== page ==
So in the PEOPLE example, 6 letters with XBZ not being part of the word, I would look to generate ^PE[^XBZ]P[^XBZ]E$.

I'm exploiting the fact that Get-Content (gc) returns an array of lines, and the -match operator when used with an array on the left side, returns an array of matches instead of a bool, so I can quickly get a list of just words that are candidates, once I have the regex.

To generate the regex, I start with an array ($e) of the negative matching character class with $c elements ($c being the number of letters in the word). Iterating through the numbers 1 through $c, I check for a matched letter at that position, and if it exists, I replace the element in $e with that letter.

Once I've iterated through all of the positions, the final array is -joined (with empty string) and we have our regex.

So now I've got an array of all the possible words it could be. A quick -join with empty string on that, gives me one big concatenated string of all the words, the I split on \B (not a word boundary, if I split on empty string I will get 2 extra blank elements), so now I have an array of every letter in every possible word.

Piping that into Where-Object lets me filter out the letters that have already been matched. This part was a real pain. It had to deal with the list of matched letters (which include the position) being 1 element, more than 1 element, or 0 elements, hence forcing $b into an array first so that -match can operate on all them, but that (unfortunately in this case) returns an array, so we have to check .Count. Using !(thing).Count is a bit smaller than using (thing).Count-gt0.

Moving on, now we've got an array of all the single characters (as strings not as chars) from all of the words it could possibly be, minus the letters that were already guessed correctly.

Piping that into Group-Object gives me an object with the counts of each letter, so a quick pipe into Sort-Object count makes it easy to get the highest count. Rather than do (thing|sort count -des)[0] we can use (thing|sort count)[-1]. In PowerShell [-1] gets the last element. At this point we're still dealing with the objects that came from Group-Object so we get the .Name property which is the letter that appears the most.


  • Should work with PowerShell v3+; almost certainly will choke on 2.
  • Remember when you call a PowerShell script, pass arguments with spaces, not commas.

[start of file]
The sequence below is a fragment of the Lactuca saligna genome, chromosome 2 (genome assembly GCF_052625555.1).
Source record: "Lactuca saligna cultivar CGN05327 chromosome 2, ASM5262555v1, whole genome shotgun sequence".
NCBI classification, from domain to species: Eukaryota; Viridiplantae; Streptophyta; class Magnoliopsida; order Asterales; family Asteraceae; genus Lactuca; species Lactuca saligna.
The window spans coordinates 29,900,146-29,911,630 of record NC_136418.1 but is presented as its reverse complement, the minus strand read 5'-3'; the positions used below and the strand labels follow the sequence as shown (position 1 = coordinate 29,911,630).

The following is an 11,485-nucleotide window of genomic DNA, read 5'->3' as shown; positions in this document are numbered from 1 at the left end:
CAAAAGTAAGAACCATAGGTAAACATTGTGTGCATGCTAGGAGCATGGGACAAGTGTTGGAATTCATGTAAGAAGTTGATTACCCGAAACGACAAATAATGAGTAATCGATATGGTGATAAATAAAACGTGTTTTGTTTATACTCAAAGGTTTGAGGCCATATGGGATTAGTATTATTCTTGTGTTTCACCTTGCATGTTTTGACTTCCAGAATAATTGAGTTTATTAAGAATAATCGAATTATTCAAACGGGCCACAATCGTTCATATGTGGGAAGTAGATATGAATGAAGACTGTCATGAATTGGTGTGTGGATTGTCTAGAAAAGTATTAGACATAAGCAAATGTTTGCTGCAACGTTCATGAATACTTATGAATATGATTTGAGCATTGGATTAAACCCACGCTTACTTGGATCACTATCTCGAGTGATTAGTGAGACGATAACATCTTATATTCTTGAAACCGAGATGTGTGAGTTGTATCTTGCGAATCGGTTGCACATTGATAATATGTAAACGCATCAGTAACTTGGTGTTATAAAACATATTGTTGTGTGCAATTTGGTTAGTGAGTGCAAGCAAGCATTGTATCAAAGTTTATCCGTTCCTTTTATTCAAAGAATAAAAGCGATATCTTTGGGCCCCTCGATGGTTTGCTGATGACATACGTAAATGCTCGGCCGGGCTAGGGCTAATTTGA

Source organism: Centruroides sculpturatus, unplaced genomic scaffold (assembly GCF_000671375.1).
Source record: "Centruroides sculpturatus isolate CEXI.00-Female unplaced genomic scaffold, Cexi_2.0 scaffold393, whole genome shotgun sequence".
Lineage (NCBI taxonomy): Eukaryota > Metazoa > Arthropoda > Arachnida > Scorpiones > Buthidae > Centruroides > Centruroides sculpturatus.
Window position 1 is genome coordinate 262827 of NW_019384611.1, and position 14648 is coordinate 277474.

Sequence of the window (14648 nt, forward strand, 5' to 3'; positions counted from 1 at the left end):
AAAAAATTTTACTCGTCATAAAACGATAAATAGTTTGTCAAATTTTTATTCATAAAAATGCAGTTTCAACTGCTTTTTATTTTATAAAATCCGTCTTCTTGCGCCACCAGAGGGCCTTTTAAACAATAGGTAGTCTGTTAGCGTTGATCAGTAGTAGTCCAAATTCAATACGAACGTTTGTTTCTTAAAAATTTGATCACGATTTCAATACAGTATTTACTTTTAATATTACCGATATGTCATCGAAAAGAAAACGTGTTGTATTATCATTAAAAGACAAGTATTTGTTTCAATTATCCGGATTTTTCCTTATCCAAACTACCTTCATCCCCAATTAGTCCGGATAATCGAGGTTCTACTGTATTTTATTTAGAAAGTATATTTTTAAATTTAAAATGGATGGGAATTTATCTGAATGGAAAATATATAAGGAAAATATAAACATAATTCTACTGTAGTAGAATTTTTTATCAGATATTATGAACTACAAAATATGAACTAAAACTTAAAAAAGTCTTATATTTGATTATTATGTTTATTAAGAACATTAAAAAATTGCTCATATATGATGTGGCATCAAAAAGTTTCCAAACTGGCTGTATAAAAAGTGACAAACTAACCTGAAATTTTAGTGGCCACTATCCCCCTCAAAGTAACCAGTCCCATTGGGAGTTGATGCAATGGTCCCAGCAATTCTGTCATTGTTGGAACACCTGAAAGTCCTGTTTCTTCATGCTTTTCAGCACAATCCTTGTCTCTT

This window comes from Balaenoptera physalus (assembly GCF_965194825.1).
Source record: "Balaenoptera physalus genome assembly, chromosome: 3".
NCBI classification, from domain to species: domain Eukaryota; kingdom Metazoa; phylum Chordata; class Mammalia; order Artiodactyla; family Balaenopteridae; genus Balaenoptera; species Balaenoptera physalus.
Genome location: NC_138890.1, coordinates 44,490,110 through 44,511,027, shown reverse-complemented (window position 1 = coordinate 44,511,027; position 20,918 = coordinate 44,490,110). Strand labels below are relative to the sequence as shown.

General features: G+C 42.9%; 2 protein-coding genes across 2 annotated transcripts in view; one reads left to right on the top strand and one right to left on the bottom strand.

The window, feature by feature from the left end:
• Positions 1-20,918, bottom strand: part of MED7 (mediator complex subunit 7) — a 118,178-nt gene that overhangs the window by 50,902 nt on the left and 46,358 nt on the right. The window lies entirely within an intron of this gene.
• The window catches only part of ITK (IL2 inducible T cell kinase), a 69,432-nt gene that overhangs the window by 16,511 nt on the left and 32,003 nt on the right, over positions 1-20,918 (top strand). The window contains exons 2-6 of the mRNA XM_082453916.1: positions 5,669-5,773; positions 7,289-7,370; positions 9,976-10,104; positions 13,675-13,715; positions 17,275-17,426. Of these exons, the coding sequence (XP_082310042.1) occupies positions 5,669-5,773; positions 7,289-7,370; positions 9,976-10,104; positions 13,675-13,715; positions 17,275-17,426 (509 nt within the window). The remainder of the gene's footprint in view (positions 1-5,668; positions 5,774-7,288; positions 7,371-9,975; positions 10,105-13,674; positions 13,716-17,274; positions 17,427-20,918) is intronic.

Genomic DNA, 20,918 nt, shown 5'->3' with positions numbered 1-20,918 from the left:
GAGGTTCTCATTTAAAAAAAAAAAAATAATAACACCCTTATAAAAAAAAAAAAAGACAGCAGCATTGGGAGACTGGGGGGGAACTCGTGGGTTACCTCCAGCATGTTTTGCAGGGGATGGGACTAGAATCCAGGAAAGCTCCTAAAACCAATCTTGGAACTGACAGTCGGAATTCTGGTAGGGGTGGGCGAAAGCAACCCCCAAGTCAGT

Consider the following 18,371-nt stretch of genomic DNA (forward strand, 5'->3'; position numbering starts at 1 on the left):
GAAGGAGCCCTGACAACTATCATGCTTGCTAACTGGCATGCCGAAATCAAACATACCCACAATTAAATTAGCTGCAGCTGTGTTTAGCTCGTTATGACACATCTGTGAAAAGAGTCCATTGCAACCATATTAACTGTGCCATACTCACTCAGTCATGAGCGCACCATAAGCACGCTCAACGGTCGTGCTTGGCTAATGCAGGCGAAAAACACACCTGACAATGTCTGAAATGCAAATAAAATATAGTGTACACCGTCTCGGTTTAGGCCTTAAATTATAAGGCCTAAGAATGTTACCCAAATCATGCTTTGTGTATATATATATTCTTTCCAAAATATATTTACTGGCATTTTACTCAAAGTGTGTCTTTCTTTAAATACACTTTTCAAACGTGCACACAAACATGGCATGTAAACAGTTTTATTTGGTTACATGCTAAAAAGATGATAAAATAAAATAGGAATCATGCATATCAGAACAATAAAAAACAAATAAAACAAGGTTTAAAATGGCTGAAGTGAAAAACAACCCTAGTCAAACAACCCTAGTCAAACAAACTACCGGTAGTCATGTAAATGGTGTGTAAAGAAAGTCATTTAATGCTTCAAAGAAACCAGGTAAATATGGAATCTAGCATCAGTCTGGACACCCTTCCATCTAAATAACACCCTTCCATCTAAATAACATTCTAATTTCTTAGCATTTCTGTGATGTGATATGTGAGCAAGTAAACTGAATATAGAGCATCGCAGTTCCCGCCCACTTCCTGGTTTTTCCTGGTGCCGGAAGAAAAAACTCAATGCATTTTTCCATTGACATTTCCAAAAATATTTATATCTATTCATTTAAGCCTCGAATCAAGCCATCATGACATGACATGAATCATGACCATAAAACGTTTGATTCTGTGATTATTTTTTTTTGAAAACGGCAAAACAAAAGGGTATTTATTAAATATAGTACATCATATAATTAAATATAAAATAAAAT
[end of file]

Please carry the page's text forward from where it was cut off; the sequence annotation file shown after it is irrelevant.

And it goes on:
• Although I didn't see it in the rules, it looks like everyone is using the filename wordlist.txt otherwise that could shave a few bytes off.
  • Speed shouldn't be a problem. This appears to run instantly for me. The slowest run I could get it to do (.\hangman.ps1 7 0) runs in about 350ms.
  • 1
    \$\begingroup\$ Welcome to Programming Puzzles & Code Golf Stack Exchange, great first answer! :) \$\endgroup\$
    – Doorknob
    Aug 21, 2015 at 2:51

Java, 646 640 631 607 606 (short) 790 789 779 (fast) bytes


import java.util.*;class I{public static void main(String[]a)throws Exception{char[]w=a[1].toCharArray(),p,q;int l=Integer.parseInt(a[0]),i,z=w.length,j;q=new char[l];for(i=2;i<a.length;i++)q[Character.getNumericValue(a[i].charAt(0))-1]=(char)(a[i].charAt(1)+32);java.io.File u=new java.io.File("wordlist.txt");Scanner s=new Scanner(u);while(s.hasNextLine()){p=s.nextLine().toCharArray();if(p.length==l)for(i=0;i<l;i++)if(p[i]==q[i]||q[i]=='\0'){if(i==l-1)y:for(i=0;i<l;i++)for(j=0;j<z;j++)if(!(p[i]==w[j])){if(j==z-1){System.out.print(p[new String(q).indexOf('\0')]);return;}}else break y;}else{break;}}}}


import java.util.*;class I{public static void main(String[]a)throws Exception{char[]w=a[1].toCharArray(),p,q;int l=Integer.parseInt(a[0]),i,z=w.length,j,k,o,n[]=new int[255],r[];q=new char[l];for(i=2;i<a.length;i++)q[Character.getNumericValue(a[i].charAt(0))-1]=(char)(a[i].charAt(1)+32);String m=new String(q);java.io.File u=new java.io.File("wordlist.txt");Scanner s=new Scanner(u);while(s.hasNextLine()){p=s.nextLine().toCharArray();h:if(p.length==l)for(i=0;i<l;i++)if(p[i]==q[i]||q[i]=='\0'){if(i==l-1)y:for(i=0;i<l;i++)for(j=0;j<z;j++)if(p[i]!=w[j]){if(j==z-1){for(k=0;k<l-m.replace("\0","").length();k++)n[(int)p[new String(q).indexOf('\0',k)]]++;break h;}}else break y;}else{break;}}r=n.clone();Arrays.sort(n);for(o=0;o<255;o++)System.out.print(r[o]==n[254]?(char)o:"");}}

Put the wordlist file in the folder.

Short version algorithm

  1. Load Args
  2. Construct the word we are trying to guess {'p','e','\0','p','\0','e'}
  3. Load WordList
  4. Go through each line of WordList
  5. Stop when you find that the whole word matches this condition p[i] == q[i] || q[i] == '\0' where p is a word from the wordlist (char array), and q is the word we are trying to guess
  6. Loop through wrong chars and compare to the word
  7. Print the first missing character

Long version algorithm

  1. Short steps 1-7